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Thank you for making life seem funnier than it is

July 29, 2010 15:13 IST

Raja Sen salutes the memory of a truly gifted comic actor.

Ravi BaswaniKundan Shah's seminal comedy Jaane Bhi Do Yaaron has a beat -- a dark, chilling beat -- when Ravi Baswani's protagonist Sudhir Mishra, the younger of the two bumbling, idealistic photographers, decides he has had enough damned persecution.

The two heroes have just managed to misplace a corpse, and a local Bombay copper is shoving them around, harassing them just because he can. Something visibly snaps inside Sudhir, his usually twinkling eyes awake with a manic gleam as he raises his heavy all-purpose bag and plods determinedly over to strike the policeman.

The background score gets uncharacteristically intense, and we have a few seconds of potentially genre-switching seriousness before the cop turns around and Baswani, bag held over his head, helplessly and hilariously tries to warble his way out of the moment, breaking into a random, pointedly innocuous and incredibly silly la-la-la.

Yet that brief moment is enough, a loaded statement of common-man angst, the sudden ferocity of which only works because it comes from a truly gifted comic actor. And nobody knows persecution like the greatest clowns.

Ravi Baswani is no more. He was just 64, unmarried, and on his way to directing his first film when halted by a fatal, tragic heart attack. Considering the man is doubtless a cinematic icon, it is surprising how few of his films we remember now, outside of JBDY, Pankuj Parashar's acid-trip Peechha Karo and the actor's staggeringly brilliant debut feature, Sai Paranjpye's Chashm-e-Buddoor.

In that debut, he plays cigarette-filching student Jai Lakhanpal, nicknamed Jomo. Given to flamboyant clothing and desperate attempts at hitting on girls with routines taken from Amitabh Bachchan movies, Jomo might be a loser but Elvis forbid he act like one. The airs just as much in place as the shiny shoes, even when he gets beaten up, pretending to be a Bollywood director.

There's something to be said for keeping up appearances, and Jomo's a fantastically flashy fool who deserves applause.

And yet, even with this farcical character, he makes us care. There is a moment when he, riding with studied studliness down the streets of Delhi, spots a girl -- Paranjpye's daughter Winnie Joglekar -- who needs a ride. He pompously steps up and is charm personified as he finally manages to pick up a girl, albeit literally.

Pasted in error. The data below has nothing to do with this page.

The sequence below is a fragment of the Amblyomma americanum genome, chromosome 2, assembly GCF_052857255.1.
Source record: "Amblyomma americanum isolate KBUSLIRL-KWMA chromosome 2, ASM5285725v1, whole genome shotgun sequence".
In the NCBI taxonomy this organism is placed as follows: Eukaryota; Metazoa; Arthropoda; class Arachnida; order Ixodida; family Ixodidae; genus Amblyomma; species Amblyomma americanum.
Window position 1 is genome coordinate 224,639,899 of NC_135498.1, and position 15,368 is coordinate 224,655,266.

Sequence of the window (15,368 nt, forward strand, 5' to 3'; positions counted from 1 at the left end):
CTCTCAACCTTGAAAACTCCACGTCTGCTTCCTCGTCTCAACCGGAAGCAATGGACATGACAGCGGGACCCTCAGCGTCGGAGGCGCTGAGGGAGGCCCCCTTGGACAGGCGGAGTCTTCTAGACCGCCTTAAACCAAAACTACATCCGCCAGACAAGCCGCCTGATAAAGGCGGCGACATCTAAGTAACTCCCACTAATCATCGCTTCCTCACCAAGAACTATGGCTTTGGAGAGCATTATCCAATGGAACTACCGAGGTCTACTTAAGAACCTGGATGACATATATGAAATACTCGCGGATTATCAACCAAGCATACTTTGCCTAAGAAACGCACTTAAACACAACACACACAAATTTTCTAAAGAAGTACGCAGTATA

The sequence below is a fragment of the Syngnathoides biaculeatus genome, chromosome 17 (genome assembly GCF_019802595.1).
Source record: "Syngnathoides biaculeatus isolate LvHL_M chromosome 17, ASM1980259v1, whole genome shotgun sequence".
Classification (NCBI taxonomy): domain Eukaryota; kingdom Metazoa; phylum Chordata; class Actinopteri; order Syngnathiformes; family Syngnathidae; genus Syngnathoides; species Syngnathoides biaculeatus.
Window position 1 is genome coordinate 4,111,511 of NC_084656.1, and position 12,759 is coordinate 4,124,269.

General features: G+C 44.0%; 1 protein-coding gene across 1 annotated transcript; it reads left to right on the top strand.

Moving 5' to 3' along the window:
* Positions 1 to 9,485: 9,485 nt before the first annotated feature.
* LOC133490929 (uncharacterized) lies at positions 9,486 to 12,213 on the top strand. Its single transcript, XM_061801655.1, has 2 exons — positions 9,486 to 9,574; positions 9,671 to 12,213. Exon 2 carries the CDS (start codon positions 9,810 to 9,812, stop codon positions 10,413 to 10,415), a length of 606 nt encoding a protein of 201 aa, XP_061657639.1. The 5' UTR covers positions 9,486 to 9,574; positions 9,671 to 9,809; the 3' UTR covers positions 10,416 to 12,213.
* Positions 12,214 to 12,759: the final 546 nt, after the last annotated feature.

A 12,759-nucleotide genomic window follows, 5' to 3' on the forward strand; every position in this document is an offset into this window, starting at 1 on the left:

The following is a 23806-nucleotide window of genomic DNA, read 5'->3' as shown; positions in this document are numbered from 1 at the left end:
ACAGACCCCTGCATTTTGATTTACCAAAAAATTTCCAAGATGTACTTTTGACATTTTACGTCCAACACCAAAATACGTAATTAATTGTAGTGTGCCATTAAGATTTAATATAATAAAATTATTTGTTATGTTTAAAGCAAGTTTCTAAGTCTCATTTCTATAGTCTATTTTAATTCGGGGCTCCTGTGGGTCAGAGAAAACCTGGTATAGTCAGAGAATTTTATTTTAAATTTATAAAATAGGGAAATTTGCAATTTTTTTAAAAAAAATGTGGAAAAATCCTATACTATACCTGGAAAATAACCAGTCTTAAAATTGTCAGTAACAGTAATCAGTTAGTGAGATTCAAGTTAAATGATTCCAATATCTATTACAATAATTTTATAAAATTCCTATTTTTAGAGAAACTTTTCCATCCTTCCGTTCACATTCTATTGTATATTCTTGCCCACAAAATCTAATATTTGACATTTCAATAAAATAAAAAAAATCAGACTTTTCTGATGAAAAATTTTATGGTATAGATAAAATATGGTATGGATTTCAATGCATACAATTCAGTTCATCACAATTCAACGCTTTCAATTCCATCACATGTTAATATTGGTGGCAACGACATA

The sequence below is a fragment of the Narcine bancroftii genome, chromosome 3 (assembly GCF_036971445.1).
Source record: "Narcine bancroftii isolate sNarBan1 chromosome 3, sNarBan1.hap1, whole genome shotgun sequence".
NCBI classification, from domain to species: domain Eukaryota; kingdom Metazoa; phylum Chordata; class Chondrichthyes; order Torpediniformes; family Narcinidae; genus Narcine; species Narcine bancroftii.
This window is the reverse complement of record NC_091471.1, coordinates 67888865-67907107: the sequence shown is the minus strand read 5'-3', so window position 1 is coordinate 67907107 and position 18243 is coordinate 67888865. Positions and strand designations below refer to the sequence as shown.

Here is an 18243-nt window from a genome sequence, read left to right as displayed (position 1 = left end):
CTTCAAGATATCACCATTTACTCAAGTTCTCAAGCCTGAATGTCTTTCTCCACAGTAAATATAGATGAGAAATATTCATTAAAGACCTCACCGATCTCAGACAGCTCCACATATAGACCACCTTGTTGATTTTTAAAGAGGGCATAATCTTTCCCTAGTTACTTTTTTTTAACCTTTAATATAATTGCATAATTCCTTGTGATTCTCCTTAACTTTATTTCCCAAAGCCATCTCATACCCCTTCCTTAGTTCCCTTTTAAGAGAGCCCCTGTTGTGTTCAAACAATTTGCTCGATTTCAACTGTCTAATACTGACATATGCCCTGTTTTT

His grin betrays disbelief and sheer joy, turning ashen when the girl hops off the bike to run off to meet her waiting lover.

There is hilarity in both action and reaction, but Baswani sells you the moment with a morsel of heartbreak.

But why only look outside the laughs when they've been this magical? Jaane Bhi Do Yaaron shows us a whole group of actors at the very top of their game -- the holy troika of Naseeruddin Shah, Om Puri and Pankaj Kapur giving us a veritable masterclass. But it is Baswani's cowardly-courageous Mishra that endows the film, one of the most important Hindi features of all time, with its warmth.

For it is critical to realise that he is the one character -- the one clumsy, ineffective, overambitious dupe -- who remains consistently likeable right through the very end, the one whose morality doesn't shift and the one, therefore, most real.

Ravi Baswani and Naseeruddin Shah in Jaane Bhi Do Yaaron Every scene of that film seems made for quoting, but singling out one -- where both photographers use the same, wonderfully elaborate 'you dream of becoming a model, don't you?' photo-studio routine verbatim on the same woman -- shows that while Shah and Baswani were both phenomenal and played off each other superbly, there was only one of the two nuts you actually rooted for.

I last remember watching the actor as old, grizzled Papaji in Naseer's directorial debut, Yun Hota Toh Kya Hota. It was good of Naseer to bring out his old acting comrade, who in turn performed well enough.

Ravi Baswani will be missed. And there might not be many movies or characters for us to remember him by, but the ones he created are true-blue hall of famers, ones for the ages.

Generations of naturalistic comics after him owe a lot to Baswani's genius -- his excitable, harebrained, high-pitched, hyperactive, klutzy, Duryodhan-supporting doggone genius -- as do we, the gratefully paying public.

Rest In Peace, sir. Thank you for making life seem funnier than it is.

ALSO SEE: Ravi Baswani passes into the ages

Raja Sen